Chi Nguyen Chi Nguyen, PA-S

It is hard to believe that there is only one week left of clinical year. Ten years ago when I was working as a manager for my family’s construction business, I didn’t even know what a PA was, much less think I’d be back in school, and married with a 3-year-old son. Now, six years after learning about this amazing profession, I will soon be a PA and have the privilege of being a trusted member of patients’ lives.

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Tiffani Chang Tiffani Chang, PA-S

Last winter, a video uploaded on YouTube went viral with over a million views. This popular video showed a small cub climbing up a steep, snow-covered slope in Eastern Russia. The cub repeatedly slips and falls down the treacherous slope as its mother waits at the top of the slope. This heart-wrenching, thrilling video shows the cub’s never-ending perseverance to succeed.  

As I reflect on my first year of PA school, I look back and picture myself as this cub throughout the year, constantly struggling and falling down. With the daily grind of lectures, assignments and exams, I wrestled with stress, fatigue, and discouragement as the intensity of the program persisted. I thought about what I need to prepare, what I need to study, and what I did not know. But like this cub, I had an incredible support system of classmates, family, friends, and Duke PA faculty — my mama and papa bears — that helped me keep my eyes set toward the top and remember my "why."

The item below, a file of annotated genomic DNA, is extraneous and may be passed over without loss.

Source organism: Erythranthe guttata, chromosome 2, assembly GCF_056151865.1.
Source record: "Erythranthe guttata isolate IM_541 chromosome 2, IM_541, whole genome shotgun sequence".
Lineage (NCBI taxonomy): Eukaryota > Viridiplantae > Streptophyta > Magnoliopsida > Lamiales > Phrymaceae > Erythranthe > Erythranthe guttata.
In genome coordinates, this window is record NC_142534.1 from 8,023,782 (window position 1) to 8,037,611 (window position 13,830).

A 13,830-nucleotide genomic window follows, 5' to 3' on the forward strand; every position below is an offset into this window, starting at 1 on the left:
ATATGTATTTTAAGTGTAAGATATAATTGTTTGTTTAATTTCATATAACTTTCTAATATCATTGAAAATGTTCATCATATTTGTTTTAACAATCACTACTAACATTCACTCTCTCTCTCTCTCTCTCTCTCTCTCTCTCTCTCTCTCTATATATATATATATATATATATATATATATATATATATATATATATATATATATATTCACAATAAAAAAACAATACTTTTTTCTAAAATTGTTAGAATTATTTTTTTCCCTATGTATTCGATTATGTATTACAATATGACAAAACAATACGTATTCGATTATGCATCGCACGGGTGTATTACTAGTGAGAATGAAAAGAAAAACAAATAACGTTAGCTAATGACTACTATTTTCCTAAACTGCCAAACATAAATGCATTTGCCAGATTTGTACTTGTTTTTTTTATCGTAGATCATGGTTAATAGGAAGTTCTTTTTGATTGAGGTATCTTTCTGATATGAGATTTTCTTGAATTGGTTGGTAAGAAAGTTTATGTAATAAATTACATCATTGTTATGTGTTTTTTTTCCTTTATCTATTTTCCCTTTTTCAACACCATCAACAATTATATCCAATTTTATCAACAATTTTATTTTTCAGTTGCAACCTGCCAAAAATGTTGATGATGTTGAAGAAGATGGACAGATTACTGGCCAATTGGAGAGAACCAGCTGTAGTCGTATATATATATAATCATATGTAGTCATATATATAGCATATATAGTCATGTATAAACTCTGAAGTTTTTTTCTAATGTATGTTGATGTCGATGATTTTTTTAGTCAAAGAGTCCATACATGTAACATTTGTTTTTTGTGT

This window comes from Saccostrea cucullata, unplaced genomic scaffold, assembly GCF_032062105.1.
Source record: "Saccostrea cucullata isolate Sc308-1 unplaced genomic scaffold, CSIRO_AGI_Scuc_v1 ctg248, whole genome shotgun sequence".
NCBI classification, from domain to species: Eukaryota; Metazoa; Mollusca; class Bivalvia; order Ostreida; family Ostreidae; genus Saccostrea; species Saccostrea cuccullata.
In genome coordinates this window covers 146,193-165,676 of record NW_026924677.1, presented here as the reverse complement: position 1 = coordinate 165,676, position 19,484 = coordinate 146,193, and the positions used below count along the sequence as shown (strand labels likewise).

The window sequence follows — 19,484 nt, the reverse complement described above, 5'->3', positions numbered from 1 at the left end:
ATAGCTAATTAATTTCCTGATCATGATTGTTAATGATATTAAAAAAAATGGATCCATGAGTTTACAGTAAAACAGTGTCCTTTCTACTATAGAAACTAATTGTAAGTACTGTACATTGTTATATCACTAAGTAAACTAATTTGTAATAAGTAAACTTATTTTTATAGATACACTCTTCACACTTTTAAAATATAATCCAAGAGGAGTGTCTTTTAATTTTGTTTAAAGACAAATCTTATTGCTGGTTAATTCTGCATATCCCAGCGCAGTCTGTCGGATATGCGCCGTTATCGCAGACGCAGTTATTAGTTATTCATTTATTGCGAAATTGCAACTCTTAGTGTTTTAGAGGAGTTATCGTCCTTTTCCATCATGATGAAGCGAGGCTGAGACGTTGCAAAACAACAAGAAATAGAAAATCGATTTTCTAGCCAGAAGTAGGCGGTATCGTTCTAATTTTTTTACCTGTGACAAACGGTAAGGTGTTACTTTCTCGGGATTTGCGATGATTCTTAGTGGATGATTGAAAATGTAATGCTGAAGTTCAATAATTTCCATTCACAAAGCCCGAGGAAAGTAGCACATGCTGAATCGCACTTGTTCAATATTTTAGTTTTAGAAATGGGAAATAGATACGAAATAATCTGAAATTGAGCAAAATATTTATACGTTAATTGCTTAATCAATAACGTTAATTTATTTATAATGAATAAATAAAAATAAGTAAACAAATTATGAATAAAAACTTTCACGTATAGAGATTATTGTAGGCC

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Mowita Kensinger Mowita Kensinger, PA-S

A memory that I often think back on is that of being a young girl on my neighbor’s farm, peering out over the pasture, searching my thoughts for the reason that my heart did not quite feel settled. I did this often and could always trace it back to a feeling of excitement and joy, or worry and fear. Sometimes that fear was proportional to my stature: would I have to go home before the cows came in for the night and not get to sit on Queeny, the friendly white heifer, while she milked?

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Kiarash Rahmanian, PA-S Kiarash Rahmanian, PA-S

Marie Curie famously wrote, “Be less curious about people and more curious about ideas.”

But, people come up with the ideas and these ideas may be about people, so what did she truly mean by this? I think she wrote these words to encompass that ideas or theories draw our curiosity at first, and should be the foundation of any new research. But, she did not delineate that curiosity about people is what drives scholarly investigation. In my case, this has held to be true.

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Alice Curchin, PA-S Alice Curchin, PA-S

Prior to PA school, I worked in a high school teaching health literacy. I loved working with my students to help them reach their academic and personal dreams, but I often found my knowledge base coming up short when they needed me to provide information on more complex medical issues. I did not have the tools to help them process their history of trauma, their new diabetes diagnosis, or how to treat their three-month old infant’s rash. Working with these students, I shared in their confusion and felt paralyzed by our combined lack of medical knowledge.

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